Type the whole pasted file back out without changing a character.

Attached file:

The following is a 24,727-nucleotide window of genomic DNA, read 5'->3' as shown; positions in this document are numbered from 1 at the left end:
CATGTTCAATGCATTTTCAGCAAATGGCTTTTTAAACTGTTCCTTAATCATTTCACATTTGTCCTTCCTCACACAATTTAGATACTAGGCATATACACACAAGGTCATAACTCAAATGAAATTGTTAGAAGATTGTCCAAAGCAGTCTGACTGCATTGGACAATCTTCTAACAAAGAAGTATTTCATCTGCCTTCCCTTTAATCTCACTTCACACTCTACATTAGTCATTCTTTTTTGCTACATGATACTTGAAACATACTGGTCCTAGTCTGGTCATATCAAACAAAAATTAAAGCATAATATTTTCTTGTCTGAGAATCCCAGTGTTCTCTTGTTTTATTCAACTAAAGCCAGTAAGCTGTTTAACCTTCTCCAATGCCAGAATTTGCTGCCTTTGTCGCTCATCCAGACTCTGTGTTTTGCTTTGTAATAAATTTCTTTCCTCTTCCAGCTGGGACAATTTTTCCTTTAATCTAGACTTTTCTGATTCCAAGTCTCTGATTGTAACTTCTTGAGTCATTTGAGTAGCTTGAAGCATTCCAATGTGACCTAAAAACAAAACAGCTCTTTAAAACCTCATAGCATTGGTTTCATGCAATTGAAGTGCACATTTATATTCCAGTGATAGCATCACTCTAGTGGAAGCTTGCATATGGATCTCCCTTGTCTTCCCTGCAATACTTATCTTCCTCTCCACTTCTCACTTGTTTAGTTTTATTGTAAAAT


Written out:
The following is a 24,727-nucleotide window of genomic DNA, read 5'->3' as shown; positions in this document are numbered from 1 at the left end:
CATGTTCAATGCATTTTCAGCAAATGGCTTTTTAAACTGTTCCTTAATCATTTCACATTTGTCCTTCCTCACACAATTTAGATACTAGGCATATACACACAAGGTCATAACTCAAATGAAATTGTTAGAAGATTGTCCAAAGCAGTCTGACTGCATTGGACAATCTTCTAACAAAGAAGTATTTCATCTGCCTTCCCTTTAATCTCACTTCACACTCTACATTAGTCATTCTTTTTTGCTACATGATACTTGAAACATACTGGTCCTAGTCTGGTCATATCAAACAAAAATTAAAGCATAATATTTTCTTGTCTGAGAATCCCAGTGTTCTCTTGTTTTATTCAACTAAAGCCAGTAAGCTGTTTAACCTTCTCCAATGCCAGAATTTGCTGCCTTTGTCGCTCATCCAGACTCTGTGTTTTGCTTTGTAATAAATTTCTTTCCTCTTCCAGCTGGGACAATTTTTCCTTTAATCTAGACTTTTCTGATTCCAAGTCTCTGATTGTAACTTCTTGAGTCATTTGAGTAGCTTGAAGCATTCCAATGTGACCTAAAAACAAAACAGCTCTTTAAAACCTCATAGCATTGGTTTCATGCAATTGAAGTGCACATTTATATTCCAGTGATAGCATCACTCTAGTGGAAGCTTGCATATGGATCTCCCTTGTCTTCCCTGCAATACTTATCTTCCTCTCCACTTCTCACTTGTTTAGTTTTATTGTAAAAT